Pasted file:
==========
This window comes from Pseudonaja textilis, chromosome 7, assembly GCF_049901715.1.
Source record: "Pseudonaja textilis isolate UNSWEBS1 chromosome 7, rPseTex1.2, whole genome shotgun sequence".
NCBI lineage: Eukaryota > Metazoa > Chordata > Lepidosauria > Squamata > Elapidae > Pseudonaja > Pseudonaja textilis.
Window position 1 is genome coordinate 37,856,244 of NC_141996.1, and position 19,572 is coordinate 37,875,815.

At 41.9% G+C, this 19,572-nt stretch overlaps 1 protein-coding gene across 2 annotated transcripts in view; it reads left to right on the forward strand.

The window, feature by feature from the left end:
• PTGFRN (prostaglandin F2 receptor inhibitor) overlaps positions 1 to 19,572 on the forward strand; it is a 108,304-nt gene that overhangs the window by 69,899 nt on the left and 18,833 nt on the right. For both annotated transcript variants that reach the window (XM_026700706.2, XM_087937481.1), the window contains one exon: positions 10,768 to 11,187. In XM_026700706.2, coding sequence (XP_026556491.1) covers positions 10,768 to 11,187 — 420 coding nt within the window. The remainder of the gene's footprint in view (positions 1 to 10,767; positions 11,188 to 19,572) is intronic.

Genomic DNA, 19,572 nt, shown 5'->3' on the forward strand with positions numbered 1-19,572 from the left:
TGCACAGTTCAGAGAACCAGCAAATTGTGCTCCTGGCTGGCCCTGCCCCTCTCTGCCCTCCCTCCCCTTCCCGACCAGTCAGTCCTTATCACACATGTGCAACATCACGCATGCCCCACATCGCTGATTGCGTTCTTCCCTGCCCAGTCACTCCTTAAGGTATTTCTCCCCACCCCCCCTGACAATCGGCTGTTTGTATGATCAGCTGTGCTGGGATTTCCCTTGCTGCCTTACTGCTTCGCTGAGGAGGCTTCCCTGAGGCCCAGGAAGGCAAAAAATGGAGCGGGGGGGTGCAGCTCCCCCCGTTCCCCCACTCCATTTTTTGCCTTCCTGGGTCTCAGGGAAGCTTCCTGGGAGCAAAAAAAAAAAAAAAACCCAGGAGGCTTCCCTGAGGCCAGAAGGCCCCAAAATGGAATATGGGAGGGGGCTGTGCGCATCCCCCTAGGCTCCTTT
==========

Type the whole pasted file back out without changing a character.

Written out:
This window comes from Pseudonaja textilis, chromosome 7, assembly GCF_049901715.1.
Source record: "Pseudonaja textilis isolate UNSWEBS1 chromosome 7, rPseTex1.2, whole genome shotgun sequence".
NCBI lineage: Eukaryota > Metazoa > Chordata > Lepidosauria > Squamata > Elapidae > Pseudonaja > Pseudonaja textilis.
Window position 1 is genome coordinate 37,856,244 of NC_141996.1, and position 19,572 is coordinate 37,875,815.

At 41.9% G+C, this 19,572-nt stretch overlaps 1 protein-coding gene across 2 annotated transcripts in view; it reads left to right on the forward strand.

The window, feature by feature from the left end:
• PTGFRN (prostaglandin F2 receptor inhibitor) overlaps positions 1 to 19,572 on the forward strand; it is a 108,304-nt gene that overhangs the window by 69,899 nt on the left and 18,833 nt on the right. For both annotated transcript variants that reach the window (XM_026700706.2, XM_087937481.1), the window contains one exon: positions 10,768 to 11,187. In XM_026700706.2, coding sequence (XP_026556491.1) covers positions 10,768 to 11,187 — 420 coding nt within the window. The remainder of the gene's footprint in view (positions 1 to 10,767; positions 11,188 to 19,572) is intronic.

Genomic DNA, 19,572 nt, shown 5'->3' on the forward strand with positions numbered 1-19,572 from the left:
TGCACAGTTCAGAGAACCAGCAAATTGTGCTCCTGGCTGGCCCTGCCCCTCTCTGCCCTCCCTCCCCTTCCCGACCAGTCAGTCCTTATCACACATGTGCAACATCACGCATGCCCCACATCGCTGATTGCGTTCTTCCCTGCCCAGTCACTCCTTAAGGTATTTCTCCCCACCCCCCCTGACAATCGGCTGTTTGTATGATCAGCTGTGCTGGGATTTCCCTTGCTGCCTTACTGCTTCGCTGAGGAGGCTTCCCTGAGGCCCAGGAAGGCAAAAAATGGAGCGGGGGGGTGCAGCTCCCCCCGTTCCCCCACTCCATTTTTTGCCTTCCTGGGTCTCAGGGAAGCTTCCTGGGAGCAAAAAAAAAAAAAAAACCCAGGAGGCTTCCCTGAGGCCAGAAGGCCCCAAAATGGAATATGGGAGGGGGCTGTGCGCATCCCCCTAGGCTCCTTT